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Does Your Producer Need a Mentor, Trainer, Coach or Manager?

It's important for agencies to develop resources to help producers thrive, minimize the risk of producer underperformance and protect the investment made with each new hire.
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does your producer need a mentor, trainer, coach or manager?

To help producers in an agency succeed, there are various roles that can be brought in for guidance. While these roles are frequently intermingled, it is important to understand what each role brings separately. This will ensure producers benefit from the support and agencies develop and align resources to help producers thrive, minimize the risk of producer underperformance and protect the significant investment made with each new hire or acquisition. 

Here are four roles that can help producers and agencies succeed:

1) Manager. Think of this role as the general manager of a baseball team, responsible for providing strategic direction and ensuring vital resources are made available to the organization. The manager's understanding of payroll and investments helps create a profitable winning team.

Managers evaluate performance, ensuring producer performance is ultimately in alignment with the goals and objectives of the agency. With input and support from others, they initiate the hiring process, make hiring decisions, gauge if a producer is a fit organizationally, conduct performance management and are the final authority about retention or termination.

In addition, they coordinate program structure, ensuring that foundational activities such as licensing, systems training and annual planning activities are executed. Managers are directional strategists who inform coaches, mentors and trainers so that their actions can support the goals of the agency.

2) Mentor. Mentors fill a unique space and often wear multiple hats. As both confidant and teacher, a mentor's role is largely designed to provide personal and professional direction and insights to mentees in their charge. They evaluate the skills, desires and goals of the mentee, and through regular engagements, help build confidence and progress towards their goals.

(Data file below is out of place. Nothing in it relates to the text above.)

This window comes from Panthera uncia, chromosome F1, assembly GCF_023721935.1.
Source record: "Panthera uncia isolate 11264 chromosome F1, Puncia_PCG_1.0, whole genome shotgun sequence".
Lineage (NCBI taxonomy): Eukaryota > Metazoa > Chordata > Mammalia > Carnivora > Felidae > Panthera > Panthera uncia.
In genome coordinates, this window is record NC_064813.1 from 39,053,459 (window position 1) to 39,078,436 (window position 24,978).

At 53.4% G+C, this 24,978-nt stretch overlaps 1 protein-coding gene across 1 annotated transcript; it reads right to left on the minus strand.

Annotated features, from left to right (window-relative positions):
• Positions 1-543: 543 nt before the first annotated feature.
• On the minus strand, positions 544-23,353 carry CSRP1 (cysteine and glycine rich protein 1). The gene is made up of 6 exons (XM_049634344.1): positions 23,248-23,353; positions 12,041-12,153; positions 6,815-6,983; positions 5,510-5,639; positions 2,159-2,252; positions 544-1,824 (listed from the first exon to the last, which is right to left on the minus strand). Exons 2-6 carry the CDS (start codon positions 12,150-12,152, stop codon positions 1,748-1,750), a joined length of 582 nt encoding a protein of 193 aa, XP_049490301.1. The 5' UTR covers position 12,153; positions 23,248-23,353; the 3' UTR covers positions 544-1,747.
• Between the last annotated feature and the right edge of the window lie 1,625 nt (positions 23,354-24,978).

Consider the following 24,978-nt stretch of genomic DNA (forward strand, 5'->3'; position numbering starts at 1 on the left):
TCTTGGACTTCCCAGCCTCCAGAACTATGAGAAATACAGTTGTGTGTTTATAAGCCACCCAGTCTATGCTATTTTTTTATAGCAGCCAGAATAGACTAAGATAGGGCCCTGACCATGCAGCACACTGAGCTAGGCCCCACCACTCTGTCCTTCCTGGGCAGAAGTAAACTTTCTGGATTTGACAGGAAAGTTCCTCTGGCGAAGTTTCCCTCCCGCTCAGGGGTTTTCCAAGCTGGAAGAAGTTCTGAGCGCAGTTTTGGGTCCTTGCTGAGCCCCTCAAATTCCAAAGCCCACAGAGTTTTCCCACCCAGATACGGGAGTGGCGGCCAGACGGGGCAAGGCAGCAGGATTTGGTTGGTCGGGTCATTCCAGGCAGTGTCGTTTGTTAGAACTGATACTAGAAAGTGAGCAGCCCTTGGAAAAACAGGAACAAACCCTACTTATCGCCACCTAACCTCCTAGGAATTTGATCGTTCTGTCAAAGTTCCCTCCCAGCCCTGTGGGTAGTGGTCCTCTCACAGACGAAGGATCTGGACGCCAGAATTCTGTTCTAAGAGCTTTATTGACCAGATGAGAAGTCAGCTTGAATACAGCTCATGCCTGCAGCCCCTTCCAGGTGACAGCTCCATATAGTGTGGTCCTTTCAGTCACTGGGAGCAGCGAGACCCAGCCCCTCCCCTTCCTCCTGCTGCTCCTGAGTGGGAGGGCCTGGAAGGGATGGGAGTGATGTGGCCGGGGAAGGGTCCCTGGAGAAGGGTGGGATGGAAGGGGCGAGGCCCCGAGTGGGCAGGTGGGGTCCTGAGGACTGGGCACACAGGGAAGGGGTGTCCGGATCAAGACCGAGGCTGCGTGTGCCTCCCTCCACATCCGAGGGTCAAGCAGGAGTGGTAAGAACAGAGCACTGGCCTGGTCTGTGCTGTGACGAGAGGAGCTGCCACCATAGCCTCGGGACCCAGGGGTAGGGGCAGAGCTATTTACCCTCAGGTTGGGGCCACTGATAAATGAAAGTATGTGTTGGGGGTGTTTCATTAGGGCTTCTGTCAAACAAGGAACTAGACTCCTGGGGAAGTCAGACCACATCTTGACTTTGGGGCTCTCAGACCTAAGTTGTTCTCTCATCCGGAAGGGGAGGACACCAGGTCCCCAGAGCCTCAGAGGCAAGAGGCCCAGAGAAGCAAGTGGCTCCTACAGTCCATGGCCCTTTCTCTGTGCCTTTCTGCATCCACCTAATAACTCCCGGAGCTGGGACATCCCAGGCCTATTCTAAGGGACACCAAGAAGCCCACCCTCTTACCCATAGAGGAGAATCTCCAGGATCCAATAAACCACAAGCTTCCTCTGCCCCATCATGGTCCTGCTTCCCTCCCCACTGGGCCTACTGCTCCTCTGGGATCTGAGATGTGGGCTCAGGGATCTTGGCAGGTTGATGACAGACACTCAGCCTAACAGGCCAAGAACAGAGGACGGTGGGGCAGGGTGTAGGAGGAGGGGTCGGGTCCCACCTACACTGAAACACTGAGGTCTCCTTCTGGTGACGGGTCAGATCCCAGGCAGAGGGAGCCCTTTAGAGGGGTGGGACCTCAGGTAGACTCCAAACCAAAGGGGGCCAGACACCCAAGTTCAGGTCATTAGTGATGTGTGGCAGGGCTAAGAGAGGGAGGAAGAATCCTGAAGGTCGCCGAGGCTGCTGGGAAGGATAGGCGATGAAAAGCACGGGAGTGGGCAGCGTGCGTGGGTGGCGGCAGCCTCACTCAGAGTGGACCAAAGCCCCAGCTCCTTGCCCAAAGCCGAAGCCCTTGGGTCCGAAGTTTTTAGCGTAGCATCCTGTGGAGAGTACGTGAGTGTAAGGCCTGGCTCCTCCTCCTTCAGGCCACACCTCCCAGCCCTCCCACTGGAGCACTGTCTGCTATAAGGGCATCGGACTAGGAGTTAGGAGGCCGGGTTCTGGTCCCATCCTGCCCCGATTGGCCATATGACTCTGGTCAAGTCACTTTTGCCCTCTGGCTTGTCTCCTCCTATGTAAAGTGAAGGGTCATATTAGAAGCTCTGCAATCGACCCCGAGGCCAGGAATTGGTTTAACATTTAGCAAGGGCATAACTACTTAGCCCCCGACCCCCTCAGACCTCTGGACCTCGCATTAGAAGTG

Mentors often naturally model the behavior the organization is seeking from leaders and have a genuine desire to see others succeed. True mentors prioritize the needs of the mentee, often facilitate hard-truth conversations, and help their mentees make difficult decisions that will lead them toward their goals. This can include helping them discover they are in a role that may not be a good fit, that their skills may need to be refined, or even help them self-select out of a role or opportunity that conflicts with their aspirations. As a confidant, they often address personal issues that are creating professional barriers.

Professionally, mentors tend to be seasoned and have had experiences that allow them to be relatable, as well as insightful. It's also important they lack a personal agenda for their mentorship.

3) Trainer. In many cases, the trainer is the most undervalued member of the producer's support system. Trainers are critical in the development of a functional and successful production team. Trainers share information and help producers convert it to knowledge. They are responsible for imparting accurate, relevant and actionable learnings that build skills, help producers compete, reduce client risks and protect the agency from errors & omissions events. 

They are often undervalued because the insurance industry has commoditized training by focusing on continuing education credits instead of building technical acumen.

4) Coach. While you're not likely to hear “put me in, coach" in an agency, coaches play an important role in ensuring producers are leveraging resources effectively to compete and win deals. As deal strategists, coaches provide perspective and support. They help control emotions when deals become complicated and stressful.

Typically, coaches have been in the producer role and are equipped to empathize while remaining clear-headed in their advice. Because of their experience, they are excellent at helping producers avoid landmines such as commoditization. They also excel at leveraging technical and sales acumen to outplay competitors.

Importantly, the coach's advice should align with the trainer's teachings and the strategic direction provided by management to minimize conflict, which could create producer confusion.

Understanding these roles, how they work together and, more importantly, how they can drive successful outcomes is critical for producer success and ensuring agency resources are appropriately leveraged and deployed. 
Susan Toussaint is vice president, growth solutions with ReSource Pro. For more than a decade, Susan has been training, coaching and developing programs to help insurance professionals overcome barriers to organic growth. 

Monday, August 29, 2022
Recruiting, Hiring & Training